Is RBI’s repo rate losing its relevance?

In usual times, RBI sets the tone for interest rates through its benchmark repo and reverse repo rates. Market then takes the cues from these rates to decide its course on the yield curve. That is a typical text-book style functioning of bond markets. But there are times when market takes the mantle from RBI to set the direction for the interest rates. Currently we seem to be in one such times with RBI falling well behind the curve.

Since the time RBI reduced the repo rate by over 120bps during the period of Feb-May 2020, repo rate has stayed put at 4%. Same is the case with reverse repo with its rate ruling at 3.35%. But, of late, bond markets have refused to buy-into this stability. Looking at the ten year Gsec yield, it hardly paints a stable picture that RBI is projecting through its repo rates. Since last October, it has sharply moved up by over 100bps reflecting market’s staunch refusal to fall in line with the RBI’s accommodative stance. In fact, the yield went all the way up to near 7% immediately after the presentation of budget, before cooling off to the current level of 6.75%+ (as on 24th Feb) level on a surprising (and adventurous to many) dovish stance of RBI in its latest policy announcement post the budget.

There is a justifiable reason why markets are refusing to toe the RBI line. Besides inflation scare, latest budget has also added to the market’s ire on the borrowings. Here is how it stacks up.

From the equity market’s point of view, this budget has been a success, esp. if one goes by the stock market’s response in the days following the budget. It has lapped it up with all cheers, because of the budget’s focus on capex and growth. There is nothing in the budget fine print to upset the equity markets. Given the capex and growth push, the economy facing stocks in the broader space will do very well in the coming months. In effect, the budget is going to push further the economic momentum which the country is already witnessing on account of turn in capex, property, credit and export cycles. But if one looks at from the bond market’s point of view, the picture is not all that rosy.

If at all if there is any risk from this budget, it is likely to come from the bond market. During the budget presentation, there is one number which the bond markets weigh anxiously is the Govt’s borrowing level. This time, the large borrowing number in the budget (Rs 11.51tn net borrowings) for this year came as an unpleasant surprise to the bond markets. Bond markets were not prepared for this huge increase (from Rs 9.67tn last year). Also, the bond markets were expecting some kind of tax benefits to FPIs so as to expedite the inclusion in global indices. There was no such tax concession announced in the budget. Now that there is going to be delay in bond inclusion, market is expecting this large borrowing to put pressure on 10 year Gsec. On that expectation, the yield spiked by over 30 bps (in the days following the budget), only to cool off to a much lower level post the RBI’s dovish policy announcement.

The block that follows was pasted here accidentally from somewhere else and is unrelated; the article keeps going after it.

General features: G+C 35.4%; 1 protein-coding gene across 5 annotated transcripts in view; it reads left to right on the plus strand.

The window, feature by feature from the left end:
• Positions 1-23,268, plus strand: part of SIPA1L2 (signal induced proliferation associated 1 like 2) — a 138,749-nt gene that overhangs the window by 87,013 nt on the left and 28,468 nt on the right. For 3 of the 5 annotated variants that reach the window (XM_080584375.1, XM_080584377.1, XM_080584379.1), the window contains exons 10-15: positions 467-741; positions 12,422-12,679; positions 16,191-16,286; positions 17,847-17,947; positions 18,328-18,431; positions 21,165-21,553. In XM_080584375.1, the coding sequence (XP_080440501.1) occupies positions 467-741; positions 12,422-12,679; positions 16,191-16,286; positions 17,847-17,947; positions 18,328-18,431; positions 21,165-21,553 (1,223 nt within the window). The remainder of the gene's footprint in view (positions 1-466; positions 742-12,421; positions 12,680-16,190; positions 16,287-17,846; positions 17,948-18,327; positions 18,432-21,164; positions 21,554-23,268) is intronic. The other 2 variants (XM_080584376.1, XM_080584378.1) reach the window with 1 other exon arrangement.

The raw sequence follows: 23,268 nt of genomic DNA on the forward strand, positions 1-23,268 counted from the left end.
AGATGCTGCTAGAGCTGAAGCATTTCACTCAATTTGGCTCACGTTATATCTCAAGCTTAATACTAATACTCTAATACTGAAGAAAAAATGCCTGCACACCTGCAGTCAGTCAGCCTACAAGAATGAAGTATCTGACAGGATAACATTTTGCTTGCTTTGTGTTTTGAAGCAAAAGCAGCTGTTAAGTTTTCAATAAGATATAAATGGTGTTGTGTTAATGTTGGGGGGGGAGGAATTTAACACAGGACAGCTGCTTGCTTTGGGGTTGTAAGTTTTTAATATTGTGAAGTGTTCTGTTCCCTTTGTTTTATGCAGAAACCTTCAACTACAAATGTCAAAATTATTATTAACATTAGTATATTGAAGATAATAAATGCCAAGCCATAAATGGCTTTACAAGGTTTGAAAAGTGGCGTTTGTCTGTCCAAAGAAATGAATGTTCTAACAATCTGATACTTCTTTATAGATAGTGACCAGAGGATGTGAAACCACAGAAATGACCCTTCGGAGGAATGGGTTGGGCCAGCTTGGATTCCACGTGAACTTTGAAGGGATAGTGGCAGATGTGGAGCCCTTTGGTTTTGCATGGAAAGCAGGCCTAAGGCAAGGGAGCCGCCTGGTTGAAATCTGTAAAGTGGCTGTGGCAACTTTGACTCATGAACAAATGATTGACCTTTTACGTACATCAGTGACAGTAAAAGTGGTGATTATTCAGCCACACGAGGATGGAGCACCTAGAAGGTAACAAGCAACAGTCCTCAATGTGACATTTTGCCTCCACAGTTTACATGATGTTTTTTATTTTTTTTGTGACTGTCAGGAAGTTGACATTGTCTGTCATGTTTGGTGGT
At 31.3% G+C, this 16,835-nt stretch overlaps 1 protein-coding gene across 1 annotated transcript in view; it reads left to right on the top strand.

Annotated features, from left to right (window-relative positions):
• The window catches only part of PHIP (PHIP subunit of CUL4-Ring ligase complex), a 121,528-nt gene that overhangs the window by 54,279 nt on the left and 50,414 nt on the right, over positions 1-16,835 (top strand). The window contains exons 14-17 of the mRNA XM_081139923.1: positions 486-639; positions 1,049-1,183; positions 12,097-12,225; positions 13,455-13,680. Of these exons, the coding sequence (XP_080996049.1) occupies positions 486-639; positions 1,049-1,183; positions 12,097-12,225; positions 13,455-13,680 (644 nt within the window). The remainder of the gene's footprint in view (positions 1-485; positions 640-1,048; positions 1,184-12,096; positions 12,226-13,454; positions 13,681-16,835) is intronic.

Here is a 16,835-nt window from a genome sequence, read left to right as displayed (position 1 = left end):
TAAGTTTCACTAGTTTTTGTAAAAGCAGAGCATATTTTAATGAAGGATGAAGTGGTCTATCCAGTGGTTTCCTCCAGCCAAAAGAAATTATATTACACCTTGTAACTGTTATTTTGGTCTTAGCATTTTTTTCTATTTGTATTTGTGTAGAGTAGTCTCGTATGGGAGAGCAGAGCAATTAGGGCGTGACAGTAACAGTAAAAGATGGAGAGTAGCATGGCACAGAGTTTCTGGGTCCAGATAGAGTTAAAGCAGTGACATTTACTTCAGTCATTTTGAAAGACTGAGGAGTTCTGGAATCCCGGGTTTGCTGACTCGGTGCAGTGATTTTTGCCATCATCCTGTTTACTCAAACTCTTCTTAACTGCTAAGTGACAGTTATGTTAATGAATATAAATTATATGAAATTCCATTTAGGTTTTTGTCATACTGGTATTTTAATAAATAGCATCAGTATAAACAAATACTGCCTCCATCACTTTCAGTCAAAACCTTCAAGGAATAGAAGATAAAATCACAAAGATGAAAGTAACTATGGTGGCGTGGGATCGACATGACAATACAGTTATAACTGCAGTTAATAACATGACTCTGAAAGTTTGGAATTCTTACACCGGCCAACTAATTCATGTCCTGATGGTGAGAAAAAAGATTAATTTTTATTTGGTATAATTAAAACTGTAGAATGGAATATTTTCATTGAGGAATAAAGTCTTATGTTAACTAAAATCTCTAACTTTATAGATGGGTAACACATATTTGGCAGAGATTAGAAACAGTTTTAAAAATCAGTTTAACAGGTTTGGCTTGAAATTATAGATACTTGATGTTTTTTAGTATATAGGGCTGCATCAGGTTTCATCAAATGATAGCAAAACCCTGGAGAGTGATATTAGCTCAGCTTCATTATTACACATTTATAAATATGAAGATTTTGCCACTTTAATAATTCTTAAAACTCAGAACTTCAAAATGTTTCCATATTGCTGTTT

Will this cool-off be temporary? Should one be alarmed by this large borrowings? One should certainly be worried if the packed-up borrowing calendar pushes up the ten year Gsec yield in a dis-orderly fashion. But, given the ultra-conservative nominal growth projections in the budget, this risk is unlikely to play out. In our view, Govt. will have a lot of headroom to manage the fiscal space, because of the extra-ordinary cushion in the budget numbers. Look at the nominal growth as per Budget. It has assumed about 11.5%. But this is an extremely conservative number. If one takes the economic survey as the cue, the real GDP growth as per the survey is likely to be 8.5% for FY23. If one adds the most likely inflation number, one will get a much higher number for nominal GDP growth. As a result, the Govt. in all likelihood, will have a lot more flexibility to alter the borrowing plans as the year unfolds, if the bond yields moves in a dis-orderly fashion. Even in the current year (FY22), Govt. had originally estimated to borrow around 9.67tn, against which the revised estimates are likely to be only 8.75tn. While the Govt. will have a lot of leeway in the managing the borrowing calendar as cited above, new geo-political risks such as Russia-Ukraine situation could play a spoil sport. If this conflict plays out for an extended time, it will have the potential to upset the inflation/interest rate dynamics for India from pressure points that are fed through elevated oil and commodity prices.

In summary, in the context of these evolving risks, it is rather surprising that RBI chose to keep the accommodative stance with super dovish tone in its latest policy pronouncements. Only time will tell whether RBI has been wise in its move or audaciously adventurous in its accommodative stance. Interesting times to watch out for!

This article of mine was published in the online edition of Economic Times (26/02/2022). Glad to share the link: